The Eddie Butler Strikeout Problem
Eddie Butler is twelve starts into his major league career and all things considered, it hasn’t lived up to the hype.
When Eddie Butler broke camp as a member of the Rockies rotation, it wasn’t expected for him to be elite right away. His numbers in AA Tulsa weren’t otherworldly and it was a large consensus that he would have to develop a bit in the majors before living up to the hype as one of the best pitching prospects the Rockies have ever had.
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But, even beyond that, there’s a concerning trend in Eddie Butler’s first twelve starts that was highlighted by Fangraphs before the season began: his strikeout rate. In the lower levels Butler was an elite strikeout pitcher, striking out over eight batters per game in his meteoric rise from Asheville to Tulsa in 2013. But that number has dipped considerably since a shoulder injury in 2013 and his ability to miss bats hasn’t returned yet in his starts in 2015.
A still developing change-up may help Butler in the major leagues, but the concern lies in his fastball not fooling anyone. Butler has thrown his dominant pitch 380 times and has only gotten a swinging strike 4.7% of the time. That’s roughly 18 swinging strikes on a pitch Butler needs to consistently miss bats if he wants to be successful at the major league level.
His slider is his out pitch, he won’t use his fastball to get swinging third strikes often, but it’s difficult to even get to a situation where he can use that slider if he can’t get batters to miss early in counts. Yesterday’s start against the Reds highlighted Eddie’s issue, he faced 28 hitters and recorded 18 outs in his six innings of work, but only one of those outs was a strikeout (opposing pitcher Jason Marquis). Beyond the one strikeout, Butler was struggling missing bats as a whole. He left his slider and change-up high in the zone and his fastball regularly lacked the movement needed to get a swing and a miss.
George Frazier made a good point (shockingly) in the broadcast that sometimes hitters hit a good pitch, which is true for Butler, but also the problem is they’re hitting a lot of his good pitches.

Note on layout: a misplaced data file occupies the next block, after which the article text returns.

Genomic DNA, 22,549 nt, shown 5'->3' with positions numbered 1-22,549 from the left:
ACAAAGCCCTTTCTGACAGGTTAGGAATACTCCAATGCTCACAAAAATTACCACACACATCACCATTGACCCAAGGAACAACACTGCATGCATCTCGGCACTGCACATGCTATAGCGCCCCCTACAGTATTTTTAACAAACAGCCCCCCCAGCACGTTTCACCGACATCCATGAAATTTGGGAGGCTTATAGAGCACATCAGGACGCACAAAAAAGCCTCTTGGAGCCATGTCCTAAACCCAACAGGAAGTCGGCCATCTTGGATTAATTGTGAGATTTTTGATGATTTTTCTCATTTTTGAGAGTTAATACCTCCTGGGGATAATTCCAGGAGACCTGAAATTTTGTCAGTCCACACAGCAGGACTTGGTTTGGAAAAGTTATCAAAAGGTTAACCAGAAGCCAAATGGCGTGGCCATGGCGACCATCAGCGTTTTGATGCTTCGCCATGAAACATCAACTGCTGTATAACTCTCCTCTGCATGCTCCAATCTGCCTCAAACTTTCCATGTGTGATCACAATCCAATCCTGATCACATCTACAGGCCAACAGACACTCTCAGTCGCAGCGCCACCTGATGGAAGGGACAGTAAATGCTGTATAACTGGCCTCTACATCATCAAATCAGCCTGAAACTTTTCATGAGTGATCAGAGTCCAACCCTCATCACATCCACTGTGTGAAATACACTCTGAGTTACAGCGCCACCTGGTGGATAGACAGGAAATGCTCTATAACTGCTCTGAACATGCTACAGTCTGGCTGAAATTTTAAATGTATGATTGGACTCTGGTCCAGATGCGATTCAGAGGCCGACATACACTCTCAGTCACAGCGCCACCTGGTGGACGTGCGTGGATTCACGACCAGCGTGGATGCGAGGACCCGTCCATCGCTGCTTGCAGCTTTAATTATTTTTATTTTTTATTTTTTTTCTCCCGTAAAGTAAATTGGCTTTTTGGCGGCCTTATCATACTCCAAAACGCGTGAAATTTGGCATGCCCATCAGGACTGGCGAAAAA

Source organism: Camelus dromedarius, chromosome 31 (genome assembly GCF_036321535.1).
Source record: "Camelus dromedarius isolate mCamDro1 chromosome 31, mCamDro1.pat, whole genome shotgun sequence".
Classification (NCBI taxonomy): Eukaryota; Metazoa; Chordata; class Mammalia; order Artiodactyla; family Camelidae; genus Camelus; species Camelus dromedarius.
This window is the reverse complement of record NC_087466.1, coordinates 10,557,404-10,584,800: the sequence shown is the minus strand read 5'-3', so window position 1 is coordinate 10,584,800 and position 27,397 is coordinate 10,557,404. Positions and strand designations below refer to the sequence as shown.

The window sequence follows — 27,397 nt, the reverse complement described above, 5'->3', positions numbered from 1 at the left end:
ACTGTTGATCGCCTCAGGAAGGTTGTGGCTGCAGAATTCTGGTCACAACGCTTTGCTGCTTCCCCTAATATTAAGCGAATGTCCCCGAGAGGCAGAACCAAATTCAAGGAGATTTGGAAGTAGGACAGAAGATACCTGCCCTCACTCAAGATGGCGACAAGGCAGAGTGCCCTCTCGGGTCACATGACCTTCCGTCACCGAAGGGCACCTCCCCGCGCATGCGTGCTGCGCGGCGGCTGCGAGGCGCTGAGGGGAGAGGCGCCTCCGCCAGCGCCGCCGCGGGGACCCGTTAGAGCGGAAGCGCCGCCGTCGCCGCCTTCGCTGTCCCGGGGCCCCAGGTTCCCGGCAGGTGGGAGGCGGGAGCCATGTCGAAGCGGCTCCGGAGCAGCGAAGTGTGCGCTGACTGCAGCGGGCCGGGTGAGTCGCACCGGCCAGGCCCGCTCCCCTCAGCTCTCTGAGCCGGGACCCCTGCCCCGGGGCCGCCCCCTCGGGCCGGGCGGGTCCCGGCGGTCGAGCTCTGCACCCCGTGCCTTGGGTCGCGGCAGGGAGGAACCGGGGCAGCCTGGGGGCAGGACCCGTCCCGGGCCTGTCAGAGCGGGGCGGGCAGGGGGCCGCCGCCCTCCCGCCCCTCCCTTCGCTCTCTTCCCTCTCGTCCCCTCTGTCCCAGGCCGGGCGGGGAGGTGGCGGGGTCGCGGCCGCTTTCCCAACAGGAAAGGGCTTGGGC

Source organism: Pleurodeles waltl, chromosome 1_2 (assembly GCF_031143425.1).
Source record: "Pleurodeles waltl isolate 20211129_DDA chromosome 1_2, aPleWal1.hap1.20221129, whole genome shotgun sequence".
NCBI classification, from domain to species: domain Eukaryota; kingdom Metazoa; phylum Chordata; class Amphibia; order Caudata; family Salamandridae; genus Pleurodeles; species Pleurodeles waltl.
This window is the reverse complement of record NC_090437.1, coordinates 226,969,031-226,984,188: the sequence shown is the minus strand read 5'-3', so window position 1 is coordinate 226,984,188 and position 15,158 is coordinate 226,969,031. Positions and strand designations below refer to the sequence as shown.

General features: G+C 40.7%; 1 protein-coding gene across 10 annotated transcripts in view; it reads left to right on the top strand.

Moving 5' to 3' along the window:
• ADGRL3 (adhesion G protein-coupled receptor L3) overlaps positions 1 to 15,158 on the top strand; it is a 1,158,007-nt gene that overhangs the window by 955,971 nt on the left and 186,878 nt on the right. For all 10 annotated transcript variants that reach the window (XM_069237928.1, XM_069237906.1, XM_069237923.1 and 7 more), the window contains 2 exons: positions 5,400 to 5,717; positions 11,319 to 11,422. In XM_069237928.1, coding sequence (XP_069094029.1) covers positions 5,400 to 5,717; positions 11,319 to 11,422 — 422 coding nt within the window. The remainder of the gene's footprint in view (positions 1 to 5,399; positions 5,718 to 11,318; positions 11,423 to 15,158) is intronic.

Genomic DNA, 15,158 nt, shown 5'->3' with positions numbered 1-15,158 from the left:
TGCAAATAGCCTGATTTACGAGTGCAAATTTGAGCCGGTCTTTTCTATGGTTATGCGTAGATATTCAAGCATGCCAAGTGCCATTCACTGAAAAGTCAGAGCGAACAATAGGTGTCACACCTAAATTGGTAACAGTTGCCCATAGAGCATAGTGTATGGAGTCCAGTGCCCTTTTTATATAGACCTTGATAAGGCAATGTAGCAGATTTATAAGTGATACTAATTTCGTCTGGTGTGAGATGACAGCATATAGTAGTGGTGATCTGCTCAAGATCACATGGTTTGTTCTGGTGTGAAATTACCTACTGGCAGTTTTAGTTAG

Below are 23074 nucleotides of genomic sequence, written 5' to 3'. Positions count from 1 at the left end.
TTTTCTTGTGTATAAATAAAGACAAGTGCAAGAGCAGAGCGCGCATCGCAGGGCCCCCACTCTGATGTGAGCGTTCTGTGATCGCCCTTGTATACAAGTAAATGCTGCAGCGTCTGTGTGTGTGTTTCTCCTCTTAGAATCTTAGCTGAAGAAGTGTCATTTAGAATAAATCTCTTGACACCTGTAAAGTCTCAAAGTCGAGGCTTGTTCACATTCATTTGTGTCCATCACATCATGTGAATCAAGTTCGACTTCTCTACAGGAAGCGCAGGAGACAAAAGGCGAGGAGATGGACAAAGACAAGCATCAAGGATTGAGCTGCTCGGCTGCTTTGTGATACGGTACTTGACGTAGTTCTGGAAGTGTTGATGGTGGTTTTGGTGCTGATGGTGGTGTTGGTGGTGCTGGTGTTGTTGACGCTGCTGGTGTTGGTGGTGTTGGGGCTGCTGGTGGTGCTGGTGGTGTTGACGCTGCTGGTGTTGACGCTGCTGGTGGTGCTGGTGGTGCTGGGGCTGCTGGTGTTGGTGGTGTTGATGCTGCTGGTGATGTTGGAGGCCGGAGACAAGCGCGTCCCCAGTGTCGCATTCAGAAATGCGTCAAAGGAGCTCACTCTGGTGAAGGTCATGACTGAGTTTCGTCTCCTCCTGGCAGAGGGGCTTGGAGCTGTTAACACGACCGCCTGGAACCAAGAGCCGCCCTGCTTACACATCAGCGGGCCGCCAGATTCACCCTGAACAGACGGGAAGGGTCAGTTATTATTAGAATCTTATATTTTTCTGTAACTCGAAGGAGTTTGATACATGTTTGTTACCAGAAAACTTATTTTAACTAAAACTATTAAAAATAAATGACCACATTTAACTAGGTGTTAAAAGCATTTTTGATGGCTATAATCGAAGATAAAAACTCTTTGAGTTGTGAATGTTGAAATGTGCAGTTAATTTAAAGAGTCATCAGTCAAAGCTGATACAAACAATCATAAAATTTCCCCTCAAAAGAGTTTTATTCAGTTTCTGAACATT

It’s one thing to hit your spot; it’s another to fool the hitter. Butler isn’t accomplishing the latter; his stuff is there, we’ve seen it and the majority of pitches you see getting hit aren’t bad pitches per se, but they just aren’t fooling anyone as to where they’re going to go.
Butler’s inability to miss bats early isn’t a complete indictment of his future career but it’s certainly concerning. It may just be that he’s raw, that he hasn’t learned how to fool hitters, but it would be a little less worrisome if he struggled in other areas. In the Fangraphs piece linked above, it highlights that a K rate as low as Butler’s rarely spells success in the Major Leagues, with Sonny Gray being the only star of the group.
A lot of people point to Butler’s walk rate as the reason he’s struggled, but that’s too simple. Butler may be nibbling and missing the zone because he can’t trust his stuff to get whiffs and suddenly this issue starts to affect his entire game because he loses control completely and can’t get through six innings. This also leads to a 27:23 BB: K ratio, which is what many people point to when they highlight Eddie’s struggles. It leads to two kinds of Butler starts, one where he walks too many batters to get through a start or one where he gives up nine hits and can’t make it through a start.
Eddie may not need to be the ace he looked like early in his professional career, but if he continues to be too predictable to hitters he could find himself in a bullpen role or washed out of Colorado as yet another pitching bust.